Slow travel in TransylvaniaWith the gradual relaxation of Covid restrictions in the UK and overseas, many of us are starting to lift our eyes to the horizon and contemplate travel further afield.  Given that we’ve all become used to a slower pace of life and simpler pleasures, slow travel may have a greater appeal than ever before. That appears to have been the experience of many who took to canal holidays during the pandemic, in addition to the more obvious camping and caravanning.  Even if forward motion is slow, the view is still changing and we get to see new places and meet new people, all without flight anxiety or guilt.

Walking is arguably the slowest form of travel but still widely popular, especially as part of pilgrimages, and we in MCA were proud to welcome the Camino to COP pilgrims who walked through Leek on their way to Glasgow last year.  That of course was a walk with a purpose but many walkers now participate in the Camino de Santiago for recreation rather than faith, especially as the route network extends way beyond the confines of France and Northern Spain and at least as far as Denmark and Slovakia.

Cycling is an ideal form of slow travel.  You can travel further in a day seeing more than a walker, while carrying your luggage with less effort.  This makes onward travel more feasible, with less dependence on other people moving your luggage for you by car or van, which rather undermines the low-carbon impact of such travel. Carrying lightweight camping equipment allows even greater independence, especially in countries such as the Netherlands, Germany and Denmark that have healthy networks of sites and facilities and where English is almost always spoken.

In the UK, the charity Sustrans is the go-to source for information on routes, with Cycling UK another charity that provides advice and support. A valuable resource for European touring is Eurovelo, the European cycle route network, although the comprehensive cycle lane networks in the countries mentioned above make spontaneous route finding easy if you just want to get from A to B without having to tangle with heavy traffic.  There are also lots of cycle apps available online, although some seem more interested in performance than direction finding.  Nevertheless they are a boon for paper-free navigation, eliminating the need to locate, buy and post home selections of rather heavy paper maps, which is what we had to do in the ‘good’ old days. Having said that, Sustrans does produce some rather good compact maps of the National Cycle Network at a scale of 1:110 000, which is better suited to cyclists’ needs than the OS equivalents.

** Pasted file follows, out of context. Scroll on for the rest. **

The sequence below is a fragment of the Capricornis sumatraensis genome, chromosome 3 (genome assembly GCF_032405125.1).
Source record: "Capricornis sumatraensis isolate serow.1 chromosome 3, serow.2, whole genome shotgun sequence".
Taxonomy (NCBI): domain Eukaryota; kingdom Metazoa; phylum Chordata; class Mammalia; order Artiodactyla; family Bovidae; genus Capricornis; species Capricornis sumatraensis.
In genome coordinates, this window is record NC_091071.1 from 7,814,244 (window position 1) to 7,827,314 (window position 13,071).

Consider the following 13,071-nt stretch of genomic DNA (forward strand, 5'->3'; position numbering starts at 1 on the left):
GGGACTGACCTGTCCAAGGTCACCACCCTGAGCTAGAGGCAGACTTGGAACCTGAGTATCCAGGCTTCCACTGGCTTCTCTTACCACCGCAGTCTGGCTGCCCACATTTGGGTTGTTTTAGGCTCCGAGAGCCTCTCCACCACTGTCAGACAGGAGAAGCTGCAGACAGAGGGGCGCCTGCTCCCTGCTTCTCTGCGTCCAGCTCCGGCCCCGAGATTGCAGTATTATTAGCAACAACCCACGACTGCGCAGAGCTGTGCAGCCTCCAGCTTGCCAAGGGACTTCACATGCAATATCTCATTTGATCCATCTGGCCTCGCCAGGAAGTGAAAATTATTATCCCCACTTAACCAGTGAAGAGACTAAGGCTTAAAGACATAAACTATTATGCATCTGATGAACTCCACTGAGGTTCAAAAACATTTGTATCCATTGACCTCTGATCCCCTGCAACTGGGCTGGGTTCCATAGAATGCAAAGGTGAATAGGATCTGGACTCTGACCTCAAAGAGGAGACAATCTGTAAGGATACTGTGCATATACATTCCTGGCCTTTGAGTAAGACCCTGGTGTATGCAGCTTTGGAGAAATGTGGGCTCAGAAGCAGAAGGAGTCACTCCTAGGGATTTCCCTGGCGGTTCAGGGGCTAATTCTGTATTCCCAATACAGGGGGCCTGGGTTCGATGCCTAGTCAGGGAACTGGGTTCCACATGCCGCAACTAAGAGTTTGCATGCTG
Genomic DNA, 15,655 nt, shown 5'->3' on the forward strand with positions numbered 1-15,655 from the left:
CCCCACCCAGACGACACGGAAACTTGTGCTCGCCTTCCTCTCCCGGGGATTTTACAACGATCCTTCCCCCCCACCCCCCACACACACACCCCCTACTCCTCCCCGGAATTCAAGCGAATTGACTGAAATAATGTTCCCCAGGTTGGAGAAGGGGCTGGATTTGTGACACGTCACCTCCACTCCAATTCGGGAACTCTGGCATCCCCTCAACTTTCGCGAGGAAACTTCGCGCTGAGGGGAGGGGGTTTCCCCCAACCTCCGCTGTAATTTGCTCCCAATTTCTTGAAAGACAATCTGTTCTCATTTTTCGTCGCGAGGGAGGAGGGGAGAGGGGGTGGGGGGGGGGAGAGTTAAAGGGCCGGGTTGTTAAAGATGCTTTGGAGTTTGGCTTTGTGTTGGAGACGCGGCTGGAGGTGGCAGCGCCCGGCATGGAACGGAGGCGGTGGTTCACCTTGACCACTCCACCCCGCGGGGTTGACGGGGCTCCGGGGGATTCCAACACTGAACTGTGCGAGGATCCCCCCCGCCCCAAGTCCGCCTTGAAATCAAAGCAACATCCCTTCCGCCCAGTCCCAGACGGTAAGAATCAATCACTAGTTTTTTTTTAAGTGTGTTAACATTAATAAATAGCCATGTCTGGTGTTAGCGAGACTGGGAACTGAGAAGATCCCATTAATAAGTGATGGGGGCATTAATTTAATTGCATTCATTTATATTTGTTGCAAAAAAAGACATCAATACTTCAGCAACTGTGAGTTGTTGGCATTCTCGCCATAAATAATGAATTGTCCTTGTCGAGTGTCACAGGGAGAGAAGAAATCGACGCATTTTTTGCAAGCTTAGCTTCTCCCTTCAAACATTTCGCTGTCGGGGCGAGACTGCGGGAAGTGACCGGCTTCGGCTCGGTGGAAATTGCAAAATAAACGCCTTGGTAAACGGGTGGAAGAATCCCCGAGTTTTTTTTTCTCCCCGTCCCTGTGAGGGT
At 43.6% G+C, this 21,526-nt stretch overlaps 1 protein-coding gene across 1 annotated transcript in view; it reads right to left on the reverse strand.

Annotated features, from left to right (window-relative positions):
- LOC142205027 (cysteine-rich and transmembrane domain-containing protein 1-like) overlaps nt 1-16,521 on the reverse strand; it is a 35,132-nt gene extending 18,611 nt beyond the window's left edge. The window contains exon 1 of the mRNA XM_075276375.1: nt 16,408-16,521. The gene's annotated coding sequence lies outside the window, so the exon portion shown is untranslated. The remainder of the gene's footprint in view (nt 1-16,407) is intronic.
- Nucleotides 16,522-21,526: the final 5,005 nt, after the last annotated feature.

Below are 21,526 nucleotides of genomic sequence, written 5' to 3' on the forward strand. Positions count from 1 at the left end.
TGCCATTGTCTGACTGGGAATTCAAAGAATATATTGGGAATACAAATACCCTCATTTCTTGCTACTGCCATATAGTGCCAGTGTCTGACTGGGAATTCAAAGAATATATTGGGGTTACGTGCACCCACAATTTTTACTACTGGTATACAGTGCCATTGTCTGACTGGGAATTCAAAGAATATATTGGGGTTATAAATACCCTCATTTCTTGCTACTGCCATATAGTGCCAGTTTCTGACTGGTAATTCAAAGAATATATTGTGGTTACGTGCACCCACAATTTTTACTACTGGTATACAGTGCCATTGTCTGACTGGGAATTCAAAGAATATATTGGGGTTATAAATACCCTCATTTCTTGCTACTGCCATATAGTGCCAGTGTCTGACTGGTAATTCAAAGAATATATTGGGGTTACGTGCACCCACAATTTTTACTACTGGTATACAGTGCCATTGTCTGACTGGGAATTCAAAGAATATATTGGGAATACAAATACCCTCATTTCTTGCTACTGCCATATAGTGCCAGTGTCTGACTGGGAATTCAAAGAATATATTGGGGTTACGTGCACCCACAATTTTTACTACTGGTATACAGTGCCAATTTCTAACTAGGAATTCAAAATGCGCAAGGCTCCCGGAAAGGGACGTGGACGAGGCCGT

A great boon with cycles, especially folding ones, is being able to connect with other transport modes.They work perfectly with trains to extend the cyclist’s geographical range, even from Transylvania and beyond, always assuming the trains have adequate cycle storage capacity on board, not always the case in the UK. They also work ideally with ferries of all sizes, from big ro-ro ships to estuary and delta hoppers to tiny ferries that shuttle to and fro all day across a plethora of largish European rivers. They can be identified on most maps and their frequency/continuing existence checked on-line. These are a joy, as some are gorgeously eccentric and mostly easy to access.

Some trains offer slow travel in their own right. Spain still has plenty of regional lines with trains that take you on a leisurely pace through scenic countryside and a new railway company in France will soon be introducing Trains à Grande Lenteur that will travel slowly through the country on little used lines between provincial cities.  The other wonderful form of slow train travel is the night train. These may start and end in major cities but otherwise trundle through towns quite slowly so as not to wake up the residents. They are a wonderfully romantic way to cover huge distances, even though the views may disappoint, being at night. Fortunately there’s lots to see on the very long distance routes, especially in summer. They were in decline before Covid due to the spread of high-speed rail but are now making a comeback.

Finally, no discussion of European train services can be complete without a link to the indispensable site The Man in Seat 61.